In Tunisia, the death of feminist activist and trade unionist Ahlem Belhadj

She had passed the torch, without ever giving up the fight

In Tunisia, the death of feminist activist and trade unionist Ahlem Belhadj

She had passed the torch, without ever giving up the fight. Hearing in 2017 before the Truth and Dignity Commission (IVD), the commission created after the Tunisian revolution, to investigate the human rights violations committed by the state in 1955 and 2013, Ahlem Belhadj returned to his rich career as an activist . "Generations of Tunisian women will continue the fight," she said hopefully. Trotskyist, trade unionist and feminist, the child psychiatrist and teacher died on Saturday March 11 following a long illness at the age of 58.

Originally from Korba, a small town on the northeast coast of Tunisia, Ahlem Belhadj entered the Faculty of Medicine of Tunis in 1982. The university campus, still steeped in the protest movements of high school and university students of the previous year, is in full boiling. "My generation was radicalized at that time," recalls former comrade Olfa Lamloum. Ahlem Belhadj joins the revolutionary communist movement of Trotskyist tendency (the Tunisian section of the Fourth International) where she meets her future husband, Jalel Ben Brik Zoghlami.

At the same time, the activist participated on March 8, 1983 in an event organized by feminists from the Tahar Haddad group, on the occasion of International Women's Rights Day. “It was my first encounter with the feminist movement, she says, during her hearing before the IVD. At the time, we could not celebrate March 8 without being subjected to pressure from power, Islamists, but also from the left. The feminist movement under construction is already disturbing.

"A Woman of All Fights"

In 1989, everything accelerated. Freshly graduated, Ahlem Belhadj joined the Tunisian General Labor Union (UGTT) and relaunched the "women's commission" within the central trade union. The same year, she undertook with her Trotskyist comrades a campaign to boycott the legislative elections organized by Zine El-Abidine Ben Ali following the coup d'etat of November 7, 1987. to distribute them in a popular neighborhood, remembers Olfa Lamloum with a touch of nostalgia. In the early morning, we went to hang them on the walls of Bab Saadoun hospitals [in Tunis], Ahlem must have been an intern at the time. »

A few months later, on August 6, 1989, the Tunisian Association of Democratic Women (ATFD) obtained its legal visa. Ahlem Belhadj adheres to it in stride. “She is a woman of all fights,” insists Hafidha Chekir, founding member of ATFD and longtime friend. “Even in adversity, repression and illness, she always stood strong,” adds Bochra Belhaj Hamida, former president of the association.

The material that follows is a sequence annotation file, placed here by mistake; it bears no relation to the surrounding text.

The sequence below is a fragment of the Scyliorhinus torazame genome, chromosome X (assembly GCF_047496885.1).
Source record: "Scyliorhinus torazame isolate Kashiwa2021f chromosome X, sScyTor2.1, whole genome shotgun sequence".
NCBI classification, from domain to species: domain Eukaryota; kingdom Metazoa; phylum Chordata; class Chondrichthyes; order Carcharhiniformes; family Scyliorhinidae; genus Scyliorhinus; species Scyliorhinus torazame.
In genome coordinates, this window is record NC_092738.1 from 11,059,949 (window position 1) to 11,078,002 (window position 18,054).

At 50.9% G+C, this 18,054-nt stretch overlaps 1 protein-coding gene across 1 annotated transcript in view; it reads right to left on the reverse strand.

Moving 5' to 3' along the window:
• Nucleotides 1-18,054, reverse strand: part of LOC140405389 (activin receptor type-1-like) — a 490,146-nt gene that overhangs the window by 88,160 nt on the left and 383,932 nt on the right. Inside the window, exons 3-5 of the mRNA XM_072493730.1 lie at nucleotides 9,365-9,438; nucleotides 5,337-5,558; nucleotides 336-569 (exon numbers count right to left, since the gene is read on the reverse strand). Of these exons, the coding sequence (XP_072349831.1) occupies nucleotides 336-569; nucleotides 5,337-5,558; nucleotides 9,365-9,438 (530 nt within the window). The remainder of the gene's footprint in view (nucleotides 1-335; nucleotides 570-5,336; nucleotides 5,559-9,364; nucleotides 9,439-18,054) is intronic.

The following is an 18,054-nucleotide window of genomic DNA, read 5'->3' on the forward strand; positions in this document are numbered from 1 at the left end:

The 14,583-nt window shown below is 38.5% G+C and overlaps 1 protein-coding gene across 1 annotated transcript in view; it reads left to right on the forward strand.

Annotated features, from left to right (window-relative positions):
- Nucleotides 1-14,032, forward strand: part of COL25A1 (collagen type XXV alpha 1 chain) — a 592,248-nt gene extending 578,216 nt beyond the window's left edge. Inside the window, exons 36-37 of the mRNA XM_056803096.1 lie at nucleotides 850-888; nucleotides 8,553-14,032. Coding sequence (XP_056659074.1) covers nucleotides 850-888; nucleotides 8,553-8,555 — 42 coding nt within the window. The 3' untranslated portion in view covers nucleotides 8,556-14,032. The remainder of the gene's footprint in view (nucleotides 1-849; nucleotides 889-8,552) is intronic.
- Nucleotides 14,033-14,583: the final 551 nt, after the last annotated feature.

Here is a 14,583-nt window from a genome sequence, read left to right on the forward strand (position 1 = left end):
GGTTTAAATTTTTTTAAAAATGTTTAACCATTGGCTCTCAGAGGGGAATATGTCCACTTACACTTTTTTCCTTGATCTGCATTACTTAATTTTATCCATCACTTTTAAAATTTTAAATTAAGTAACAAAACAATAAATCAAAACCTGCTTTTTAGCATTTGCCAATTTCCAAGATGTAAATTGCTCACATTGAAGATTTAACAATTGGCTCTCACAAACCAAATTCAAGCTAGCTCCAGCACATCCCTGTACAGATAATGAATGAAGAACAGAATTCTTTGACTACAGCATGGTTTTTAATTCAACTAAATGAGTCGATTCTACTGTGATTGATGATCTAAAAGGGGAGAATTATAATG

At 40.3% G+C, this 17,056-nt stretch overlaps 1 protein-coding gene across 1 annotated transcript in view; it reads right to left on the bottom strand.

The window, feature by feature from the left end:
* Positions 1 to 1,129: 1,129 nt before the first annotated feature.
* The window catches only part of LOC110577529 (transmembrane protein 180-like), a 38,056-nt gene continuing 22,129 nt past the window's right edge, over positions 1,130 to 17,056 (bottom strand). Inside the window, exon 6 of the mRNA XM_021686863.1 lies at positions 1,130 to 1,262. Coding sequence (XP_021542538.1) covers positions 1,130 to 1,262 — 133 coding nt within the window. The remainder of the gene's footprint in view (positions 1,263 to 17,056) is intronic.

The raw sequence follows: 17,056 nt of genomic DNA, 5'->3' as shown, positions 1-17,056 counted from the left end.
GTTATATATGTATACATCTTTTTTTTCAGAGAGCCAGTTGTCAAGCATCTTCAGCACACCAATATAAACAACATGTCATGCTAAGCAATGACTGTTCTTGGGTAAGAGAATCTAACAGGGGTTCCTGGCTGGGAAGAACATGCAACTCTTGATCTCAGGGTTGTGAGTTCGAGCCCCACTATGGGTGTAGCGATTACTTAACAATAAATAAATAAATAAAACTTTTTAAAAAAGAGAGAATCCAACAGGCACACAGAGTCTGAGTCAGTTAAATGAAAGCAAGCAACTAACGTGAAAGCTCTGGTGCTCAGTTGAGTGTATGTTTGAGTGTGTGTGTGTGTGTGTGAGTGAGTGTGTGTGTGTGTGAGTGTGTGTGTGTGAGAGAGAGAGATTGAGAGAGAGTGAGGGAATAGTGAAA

Very quickly, the repression against the activists of the ATFD intensified, the authoritarian regime of Ben Ali taking a dim view of this competition on the issue of women's rights, which until then had been a monopoly of power. “The Tunisian state, since Bourguiba, presented itself as the spokesperson for women’s rights (…). This is what we called state feminism. At the time of Ben Ali, it became Tunisia's democratic showcase, "explains Ahlem Belhadj during his hearing before the IVD.

Defend a "transversal feminism"

In the 1990s, the power tried to silence feminist activists by various means: telephone tapping, banning of public meetings, censorship, attacks on privacy and daily harassment. Despite everything, the ATFD created its listening center in 1993 and welcomed political opponents and women victims of violence to its premises.

In the early 2000s, the noose tightened further on the activist when her husband was prosecuted and then imprisoned. At the same time, she became president of the ATFD for the first time in 2004. From this period, Ahlem Belhadj keeps the memory of the humiliations, the physical and moral violence, the harassment of her family and her children: "I don't I didn't go to prison, but I was in a big prison," she told the IVD.

From the revolts of the mining basin in 2008 until the fall of Ben Ali in 2011, Ahlem Belhadj will constantly defend a "transversal feminism, which crosses all struggles". She is also working on it by defending the integration of LGBT causes into the association's objectives after having returned for a second term in 2012. "It is thanks to her that we have been able to move forward on this question", assures Hafidha Shekir.

Head of the child psychiatry department in a public hospital, Ahlem Belhadj is also actively involved in the health sector and in favor of autistic children. "Ahlem was a radical woman, firm in her positions, but always listening and full of love", describes Bochra Belhaj Hamida.

Mother of two children, Ahlem Belhadj was buried on March 12 in Korba, her hometown. She was accompanied to her final resting place by her family, friends and fellow soldiers.